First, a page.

It wasn't long ago I led a very different life. I was a division manager for a bottling company overseeing a territory that encompassed parts of three states and required at least one weekly overnight in a hotel.
They were fun times, my evenings usually spent in lavish ski-resort hotels and many of my days golfing on ridiculously expensive golf courses, that even then I knew I could never afford a regular membership at.
I don't know how many times my supervisor and I would be playing on some random golf course, marveling in its beauty and the fact that we were golfing on a weekday.
It wasn't always like that mind you, I supervised more than 40 people in three different sales centers and anyone that has been in management knows that for every day you spend entertaining clients, or even your boss on a golf course, you will spend at least three days putting out fires with customers, addressing highly stressful human resource scenarios or shouldering the workload of several absent employees.
The golf days certainly helped recharge the "supervisor" batteries, similar to how I previously referenced recharging our "parenting" batteries.
It was not uncommon on one of those golf days for my boss, who also happened to be my best friend, to look at me and say, "Charmed life, we lead a charmed life Bruce. There just isn't any other way to explain it."
I was always in total agreement, I didn't think it could get much better than those times. Boy were we clueless.
Eventually Declan arrived and his mother decided that what her and I had wasn't what she wanted for the rest of her life. She left just a few months after he was born and signed over full custody shortly afterwards.
We still get along very well and speak regularly, she was not pleased that I moved away with Declan, but she has always had faith that my number one priority was doing what was best for our son.
After finding myself unexpectedly in the role of a single parent, I chose to walk away from the career that had been such a big part of my life and have never regretted that decision.
My career had been the focus of my life for many years after my daughter, who turned 16 this week, was moved away following the divorce of her mother and I. Work served as a means of filling the void left when our family broke apart and if nothing else, it kept my mind so pre-occupied that I didn't spend my days in sadness over our failed marriage.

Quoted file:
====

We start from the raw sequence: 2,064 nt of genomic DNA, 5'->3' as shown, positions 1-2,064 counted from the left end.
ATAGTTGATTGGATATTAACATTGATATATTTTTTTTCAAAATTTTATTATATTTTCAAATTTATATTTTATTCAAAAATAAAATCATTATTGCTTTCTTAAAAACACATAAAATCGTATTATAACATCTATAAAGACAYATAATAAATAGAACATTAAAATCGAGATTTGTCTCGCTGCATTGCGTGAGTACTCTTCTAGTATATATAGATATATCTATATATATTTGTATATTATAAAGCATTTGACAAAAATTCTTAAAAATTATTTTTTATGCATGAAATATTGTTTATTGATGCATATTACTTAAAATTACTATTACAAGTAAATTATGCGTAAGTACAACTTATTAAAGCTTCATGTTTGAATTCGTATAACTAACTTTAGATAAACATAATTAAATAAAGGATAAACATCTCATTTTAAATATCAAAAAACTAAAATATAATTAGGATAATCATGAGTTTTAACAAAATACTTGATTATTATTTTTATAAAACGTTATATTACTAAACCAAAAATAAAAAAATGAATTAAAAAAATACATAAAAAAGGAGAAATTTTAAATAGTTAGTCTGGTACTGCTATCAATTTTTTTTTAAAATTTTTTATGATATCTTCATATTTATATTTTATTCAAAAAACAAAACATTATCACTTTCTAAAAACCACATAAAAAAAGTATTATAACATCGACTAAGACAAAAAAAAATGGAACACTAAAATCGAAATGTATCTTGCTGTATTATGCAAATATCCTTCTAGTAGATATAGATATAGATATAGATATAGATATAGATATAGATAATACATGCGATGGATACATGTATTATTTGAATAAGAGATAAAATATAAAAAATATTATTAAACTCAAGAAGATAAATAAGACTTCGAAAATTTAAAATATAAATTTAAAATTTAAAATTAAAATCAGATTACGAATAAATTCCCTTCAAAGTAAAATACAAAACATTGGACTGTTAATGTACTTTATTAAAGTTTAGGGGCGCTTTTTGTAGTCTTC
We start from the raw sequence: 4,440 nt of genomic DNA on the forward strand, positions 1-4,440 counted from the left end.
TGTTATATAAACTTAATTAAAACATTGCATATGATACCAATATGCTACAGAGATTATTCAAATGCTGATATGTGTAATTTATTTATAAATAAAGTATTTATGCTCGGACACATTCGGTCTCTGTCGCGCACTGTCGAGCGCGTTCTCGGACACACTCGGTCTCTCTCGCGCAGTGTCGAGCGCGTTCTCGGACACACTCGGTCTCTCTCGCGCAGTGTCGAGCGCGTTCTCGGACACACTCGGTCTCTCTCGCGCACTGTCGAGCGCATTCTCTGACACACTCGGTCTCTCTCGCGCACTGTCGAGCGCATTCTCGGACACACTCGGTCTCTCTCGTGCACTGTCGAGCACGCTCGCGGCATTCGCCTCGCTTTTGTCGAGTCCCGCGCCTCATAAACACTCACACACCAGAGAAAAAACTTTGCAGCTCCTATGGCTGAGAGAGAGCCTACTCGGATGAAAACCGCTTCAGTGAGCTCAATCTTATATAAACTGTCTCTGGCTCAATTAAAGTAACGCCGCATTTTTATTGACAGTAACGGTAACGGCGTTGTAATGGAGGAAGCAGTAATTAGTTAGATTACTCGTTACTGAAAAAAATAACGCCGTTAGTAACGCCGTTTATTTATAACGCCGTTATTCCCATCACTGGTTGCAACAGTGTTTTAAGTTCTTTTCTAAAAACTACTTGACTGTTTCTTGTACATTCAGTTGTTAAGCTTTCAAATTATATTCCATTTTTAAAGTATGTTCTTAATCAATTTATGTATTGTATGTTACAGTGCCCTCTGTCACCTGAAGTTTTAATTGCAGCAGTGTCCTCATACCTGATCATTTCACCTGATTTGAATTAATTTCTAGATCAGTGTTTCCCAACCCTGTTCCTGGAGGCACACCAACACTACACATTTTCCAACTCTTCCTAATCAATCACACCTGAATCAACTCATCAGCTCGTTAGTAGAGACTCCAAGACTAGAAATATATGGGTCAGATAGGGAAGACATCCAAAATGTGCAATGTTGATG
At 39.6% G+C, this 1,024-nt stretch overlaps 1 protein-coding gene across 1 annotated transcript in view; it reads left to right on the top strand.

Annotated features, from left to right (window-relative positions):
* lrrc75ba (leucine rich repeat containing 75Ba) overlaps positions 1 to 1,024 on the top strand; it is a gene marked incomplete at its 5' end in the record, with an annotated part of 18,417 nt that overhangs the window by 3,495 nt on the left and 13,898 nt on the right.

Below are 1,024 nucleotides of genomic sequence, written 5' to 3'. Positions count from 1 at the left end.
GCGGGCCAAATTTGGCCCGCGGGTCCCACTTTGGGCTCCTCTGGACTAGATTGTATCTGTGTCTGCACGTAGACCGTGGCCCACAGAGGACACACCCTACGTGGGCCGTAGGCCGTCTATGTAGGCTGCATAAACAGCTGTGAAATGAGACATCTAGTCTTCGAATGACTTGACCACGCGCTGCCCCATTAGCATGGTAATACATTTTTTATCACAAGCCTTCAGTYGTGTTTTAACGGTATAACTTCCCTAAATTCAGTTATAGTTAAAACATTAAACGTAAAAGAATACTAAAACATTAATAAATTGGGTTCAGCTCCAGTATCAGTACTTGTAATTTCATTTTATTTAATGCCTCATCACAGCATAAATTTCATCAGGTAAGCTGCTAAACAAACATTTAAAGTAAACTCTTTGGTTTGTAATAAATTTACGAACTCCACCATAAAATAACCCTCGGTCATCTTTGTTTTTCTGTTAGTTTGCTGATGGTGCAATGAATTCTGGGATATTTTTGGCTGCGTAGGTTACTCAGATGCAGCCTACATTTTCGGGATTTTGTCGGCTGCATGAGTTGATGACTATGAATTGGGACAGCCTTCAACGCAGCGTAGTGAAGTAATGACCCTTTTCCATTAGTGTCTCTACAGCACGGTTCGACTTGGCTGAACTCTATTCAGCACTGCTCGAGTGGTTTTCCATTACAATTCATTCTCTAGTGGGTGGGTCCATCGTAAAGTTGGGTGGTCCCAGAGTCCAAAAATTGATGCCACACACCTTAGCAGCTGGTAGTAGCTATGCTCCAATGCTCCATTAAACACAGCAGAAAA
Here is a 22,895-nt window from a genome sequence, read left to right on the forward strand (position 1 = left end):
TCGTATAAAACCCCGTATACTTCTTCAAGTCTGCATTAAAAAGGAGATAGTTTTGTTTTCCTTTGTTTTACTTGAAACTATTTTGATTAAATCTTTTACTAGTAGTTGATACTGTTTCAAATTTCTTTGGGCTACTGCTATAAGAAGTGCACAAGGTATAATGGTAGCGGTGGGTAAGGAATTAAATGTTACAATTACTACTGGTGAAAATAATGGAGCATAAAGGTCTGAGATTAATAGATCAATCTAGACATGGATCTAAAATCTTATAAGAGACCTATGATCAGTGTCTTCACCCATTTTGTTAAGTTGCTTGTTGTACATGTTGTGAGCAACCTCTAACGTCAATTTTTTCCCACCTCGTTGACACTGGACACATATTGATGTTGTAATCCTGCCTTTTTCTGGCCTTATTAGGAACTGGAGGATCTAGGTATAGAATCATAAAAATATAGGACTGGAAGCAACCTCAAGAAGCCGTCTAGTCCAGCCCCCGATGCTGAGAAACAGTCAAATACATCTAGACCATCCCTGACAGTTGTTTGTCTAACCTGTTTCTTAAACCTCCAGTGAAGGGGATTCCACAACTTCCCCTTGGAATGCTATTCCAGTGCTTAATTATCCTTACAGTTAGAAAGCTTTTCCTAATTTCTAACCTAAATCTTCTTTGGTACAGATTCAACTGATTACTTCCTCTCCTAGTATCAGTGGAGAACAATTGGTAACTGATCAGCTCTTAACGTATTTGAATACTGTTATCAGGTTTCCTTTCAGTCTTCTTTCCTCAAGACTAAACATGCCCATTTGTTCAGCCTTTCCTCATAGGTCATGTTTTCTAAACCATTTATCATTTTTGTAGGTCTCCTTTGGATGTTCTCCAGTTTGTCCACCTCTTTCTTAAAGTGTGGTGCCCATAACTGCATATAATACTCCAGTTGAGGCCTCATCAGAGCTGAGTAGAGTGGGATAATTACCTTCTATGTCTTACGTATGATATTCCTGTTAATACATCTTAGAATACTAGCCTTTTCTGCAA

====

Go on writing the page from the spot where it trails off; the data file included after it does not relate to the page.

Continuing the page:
I dedicated a lot of hours to my job and rifled through one promotion after another as a result, soon finding myself in the very demanding division manager position.
When I made the change to shift my focus away from my career and place it on parenting, it didn't take long for me to realize Declan and I needed to be closer to my daughter, resulting in the move to McCook.
Not every aspect of the changes in my life were positive. My income is less than a third of what I made back then, yet my child support for my daughter remains the same, which is also at a level in excess of 10 times what I receive from Declan's mother in-kind. Financially, it has been a stressful change to say the least and has resulted in debt that will take me many years to pay off.
As most of us are well aware, financial woes can mount stress like nothing else and I have done my best to prevent them from trickling down to my kids. I remember my mother telling stories of our youth and reflecting on times when money was tight, she took great pride in knowing that her kids rarely had any idea of any of the "lean-times" we experienced as a family.
I strive for that with my children as well, but the older they get the more difficult it seems to accomplish, especially given the gadget-driven times that we live in. I had taken solace in knowing I could at least keep the little guy in the dark, until earlier this week that is.
Declan was proudly carrying around a pair of his dollar bills that had been left by the tooth-fairy and I asked him, purely for conversation sake, where he had gotten the money from.
He grinned in the most mischievous manner and replied "I stole it from your wallet."
It caught me off guard to the point that I almost believed him for a second.
"No you didn't, where did you get it?" I asked again, confident it was just his tooth money.
"I told you, I stole it from your wallet. That's why you so broke all the time, 'cuz I keep stealing your money from your wallet," Declan giggled hysterically at his own joke as he climbed up to his seat at the dinner table.
I laughed but was without a doubt flabbergasted by his comment. Maybe it was more difficult to keep the young man in the dark than I had originally thought and more importantly, where in the heck did the "broke all the time" comment come from? Declan provided no assistance in clarifying the background of his comments, as usual.
Friday morning the little monster and I will be traveling to North Platte to board a steam-engine bound for the Nebraska State Fair. A perk of my new career as a small-town news reporter. We will be packing an affordable sack lunch to enjoy along the way and I will keep our activities at the fair to a minimum. In spite of our limited means, I know at some point he will be looking out the train car window and I will say to him, "Charmed life, we lead a charmed life Declan," and he will excitedly smile at me in total agreement.